Wednesday, February 18, 2009
I've been painting. I meet up with friends once a month. Just 5 of us. Last night we painted a face using the techniques described in Bonnie Lyn McCaffrey's book "Portrait Quilts Painted Faces you can do".
I have also been making dolls. As you know dolls are my thing. I used a free pattern from the Yahoo group Vintage Cloth Dolls for this little girl. She is a copy of a Presbyterian Cloth Doll. Churches in the USA in the late 1800's early 1900's made these cloth dolls and painted the faces with oil paints as fund raisers. Also they would have been great for little girls to take to church. No breakages or noisy dropping of dolls with these cloth babies.
Mildred Turner in her book 'Mimi's Heirloom Sewing - Book 2' has a chapter on church dolls. The original church dolls were made from a handkerchief. Men's handkerchiefs were much larger apparently so they were folded and knotted to make a soft little doll that children could play with quietly in Church. They soon evolved into an opportunity for Mum and Grandma to show off their needlework prowess.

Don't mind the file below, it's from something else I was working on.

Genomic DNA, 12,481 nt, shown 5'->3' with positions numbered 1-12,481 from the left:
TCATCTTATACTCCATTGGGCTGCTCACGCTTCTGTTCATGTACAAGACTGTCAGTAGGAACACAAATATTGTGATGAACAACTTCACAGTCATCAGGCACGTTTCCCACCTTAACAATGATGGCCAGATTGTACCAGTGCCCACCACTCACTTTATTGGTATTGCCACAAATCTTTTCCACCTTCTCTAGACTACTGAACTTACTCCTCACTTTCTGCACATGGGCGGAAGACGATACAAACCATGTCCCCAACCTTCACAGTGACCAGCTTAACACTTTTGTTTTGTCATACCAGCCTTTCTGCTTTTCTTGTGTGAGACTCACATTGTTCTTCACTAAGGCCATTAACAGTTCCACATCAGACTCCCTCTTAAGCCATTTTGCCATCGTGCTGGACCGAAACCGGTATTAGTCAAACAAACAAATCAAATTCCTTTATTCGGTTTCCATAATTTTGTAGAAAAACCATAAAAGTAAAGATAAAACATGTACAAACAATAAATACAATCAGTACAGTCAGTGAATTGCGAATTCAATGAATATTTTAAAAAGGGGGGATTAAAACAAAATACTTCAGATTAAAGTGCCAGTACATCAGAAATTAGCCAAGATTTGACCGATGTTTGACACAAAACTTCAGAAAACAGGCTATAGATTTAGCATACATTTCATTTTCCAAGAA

The Presbyterian and Colombian Dolls were fund raisers for churches.
According to Linda Edward:
(Cloth Dolls From Ancient to Modern A Collectors by Linda Edward)
The First Presbyterian Church of Bucyrus, Ohio, started making rag dolls in 1885 as a fund raiser. These Dolls measure about 17 inches and have hand painted faces. Their bodies are made of unbleached muslin which is stuffed with cotton and they are jointed at the hips and shoulders. The mitten shaped hands have fingers indicated by stitching. Their feet are stub shaped. The dolls and their original clothing, consisting of an ankle length dress and prairie bonnet, are all hand sewn.
I am not hand sewing I am using my machine. I am also making bloomers.
I should be doing it now but I am doing this instead.